Ground from at least Norman times, and much of the archaeological survival
within the area resulted from associated laws controlling land-use which
applied until 1830. The unique archaeological character of the Chase has
attracted much attention over the years, notably during the later 19th
century, by the pioneering work on the Chase of General Pitt-Rivers, Sir
Richard Colt Hoare and Edward Cunnington, often regarded as the fathers of
British archaeology. Archaeological investigations have continued throughout
the 20th century and to the present day.
Disc barrows are Bronze Age burial monuments. They belong to the Early Bronze
Age, with most examples dating to the period 1400-1200 BC. They occur either
in isolation, or in round barrow cemeteries. Disc barrows were constructed as
a circular or oval area of level ground defined by a bank and internal ditch
and containing one or more central or eccentrically located small, low mounds
covering burials, usually in pits. Earthwork remains that survive are usually
very slight, and thus highly vulnerable to damage. The burials, normally
cremations, are frequently accompanied by pottery vessels, tools and personal
ornaments. It has been suggested that disc barrows were normally used for the
burial of women, although this remains unproven. However, it is likely that
the individuals were of high status. Disc barrows are rare nationally, with
about 250 examples identified, many occurring within Wessex and at least 12
examples known on Cranborne Chase. Their richness in terms of grave goods
provides important evidence for chronological and cultural links amongst
prehistoric communities over a wide area of southern England, as well as
providing an insight into their beliefs and social organisation.

Bowl barrows, the most numerous form of round barrow, are funerary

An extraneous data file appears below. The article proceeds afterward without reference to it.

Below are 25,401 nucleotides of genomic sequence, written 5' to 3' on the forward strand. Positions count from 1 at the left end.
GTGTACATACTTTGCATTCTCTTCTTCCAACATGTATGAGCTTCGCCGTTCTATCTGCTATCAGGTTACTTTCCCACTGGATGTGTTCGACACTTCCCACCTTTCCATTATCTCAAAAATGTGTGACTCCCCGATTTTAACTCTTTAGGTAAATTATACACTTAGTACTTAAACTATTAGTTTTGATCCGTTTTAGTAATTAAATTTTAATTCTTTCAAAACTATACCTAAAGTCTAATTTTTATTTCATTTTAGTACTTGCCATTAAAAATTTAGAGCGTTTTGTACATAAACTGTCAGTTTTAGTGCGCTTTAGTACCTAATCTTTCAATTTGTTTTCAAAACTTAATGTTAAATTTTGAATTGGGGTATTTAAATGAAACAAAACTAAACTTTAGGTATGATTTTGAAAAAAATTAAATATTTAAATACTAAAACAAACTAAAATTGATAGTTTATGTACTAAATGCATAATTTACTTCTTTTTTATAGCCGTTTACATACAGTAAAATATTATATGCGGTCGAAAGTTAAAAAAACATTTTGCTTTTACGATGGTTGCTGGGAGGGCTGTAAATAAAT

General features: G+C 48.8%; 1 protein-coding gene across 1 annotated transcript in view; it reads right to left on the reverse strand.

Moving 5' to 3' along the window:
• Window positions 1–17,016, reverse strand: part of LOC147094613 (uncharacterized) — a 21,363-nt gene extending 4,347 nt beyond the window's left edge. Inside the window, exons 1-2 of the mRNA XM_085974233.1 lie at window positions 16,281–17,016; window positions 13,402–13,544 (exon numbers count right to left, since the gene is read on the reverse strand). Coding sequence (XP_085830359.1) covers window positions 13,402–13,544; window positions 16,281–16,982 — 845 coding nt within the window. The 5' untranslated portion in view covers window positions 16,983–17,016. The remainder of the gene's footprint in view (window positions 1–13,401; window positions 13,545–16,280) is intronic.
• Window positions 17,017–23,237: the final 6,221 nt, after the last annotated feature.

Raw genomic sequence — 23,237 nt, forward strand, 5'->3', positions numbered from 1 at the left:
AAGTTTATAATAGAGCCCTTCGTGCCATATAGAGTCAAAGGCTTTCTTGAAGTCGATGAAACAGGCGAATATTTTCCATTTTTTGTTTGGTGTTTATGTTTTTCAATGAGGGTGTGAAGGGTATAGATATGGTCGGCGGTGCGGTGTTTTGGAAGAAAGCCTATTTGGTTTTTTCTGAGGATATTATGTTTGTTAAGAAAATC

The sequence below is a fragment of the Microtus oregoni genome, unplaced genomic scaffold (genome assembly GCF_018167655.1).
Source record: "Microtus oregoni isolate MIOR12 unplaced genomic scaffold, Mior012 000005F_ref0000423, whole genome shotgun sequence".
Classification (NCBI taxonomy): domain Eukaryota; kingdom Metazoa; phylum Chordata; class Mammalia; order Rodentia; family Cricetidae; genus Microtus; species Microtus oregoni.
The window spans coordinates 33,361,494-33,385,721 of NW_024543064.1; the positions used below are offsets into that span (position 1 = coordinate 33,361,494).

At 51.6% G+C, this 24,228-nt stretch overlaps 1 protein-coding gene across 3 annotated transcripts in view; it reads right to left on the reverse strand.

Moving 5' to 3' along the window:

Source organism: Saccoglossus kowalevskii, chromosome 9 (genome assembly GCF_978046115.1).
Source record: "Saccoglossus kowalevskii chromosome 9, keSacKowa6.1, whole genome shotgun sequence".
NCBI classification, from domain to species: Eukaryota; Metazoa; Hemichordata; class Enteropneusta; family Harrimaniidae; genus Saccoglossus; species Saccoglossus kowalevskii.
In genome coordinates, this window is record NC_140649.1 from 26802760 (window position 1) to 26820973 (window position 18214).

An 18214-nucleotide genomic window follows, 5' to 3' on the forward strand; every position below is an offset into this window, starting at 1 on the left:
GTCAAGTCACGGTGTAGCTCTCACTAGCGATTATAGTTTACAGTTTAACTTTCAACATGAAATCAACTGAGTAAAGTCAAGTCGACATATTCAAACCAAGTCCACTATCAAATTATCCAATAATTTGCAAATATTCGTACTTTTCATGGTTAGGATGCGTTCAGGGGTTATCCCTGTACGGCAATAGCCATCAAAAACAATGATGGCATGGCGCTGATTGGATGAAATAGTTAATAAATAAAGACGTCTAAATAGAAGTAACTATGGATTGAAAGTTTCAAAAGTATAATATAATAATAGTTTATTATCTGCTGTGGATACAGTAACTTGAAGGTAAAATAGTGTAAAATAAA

monuments dating from the Late Neolithic to the Late Bronze Age, with most
examples belonging to the period 2400-1500BC. They were construced as
earthen or rubble mounds, sometimes ditched, which covered single or
multiple burials. They occur either in isolation or grouped as cemeteries
and often acted as a focus for burials in later periods. Often
superficially similar, although differing widely in size, they exhibit
regional variation in form and a diversity of burial practices. Over
10,000 bowl barrows are known to survive nationally, of which a cluster of
at least 395 examples has been identified on Cranborne Chase. Some of
these have been levelled by ploughing but remain visible from the air as
ring ditches. Buried remains will nevertheless survive at these sites,
both within the ditch fills and associated with the central burial pit.
Bowl barrows are particularly representative of their period whilst their
considerable variation of form and longevity as a monument type will
provide important information on the diversity of beliefs and social
organisation amongst early prehistoric communities. Often occupying
prominent locations, they are a major historic element in the modern
landscape and constitute a significant component of the archaeology of
Cranborne Chase. All surviving examples within this area are, therefore,
considered to be of national importance.
Despite some reduction by ploughing, the disc barrow and bowl barrow 640m
south west of Veiny Cheese Pond will contain archaeological and
environmental evidence in relation to the monument and the landscape in
which it was constructed. The proximity of the round barrows to the
adjacent part of the linear feature will also offer important potential
for an understanding of the relationship between these archaeological
features.

Source: Historic England

Sources

Books and journals
Historical Monuments in the County of Dorset: Volume I, (1970), 106-119
Sumner, H, The Ancient Earthworks of Cranborne Chase, (1913), 35-37

Source: Historic England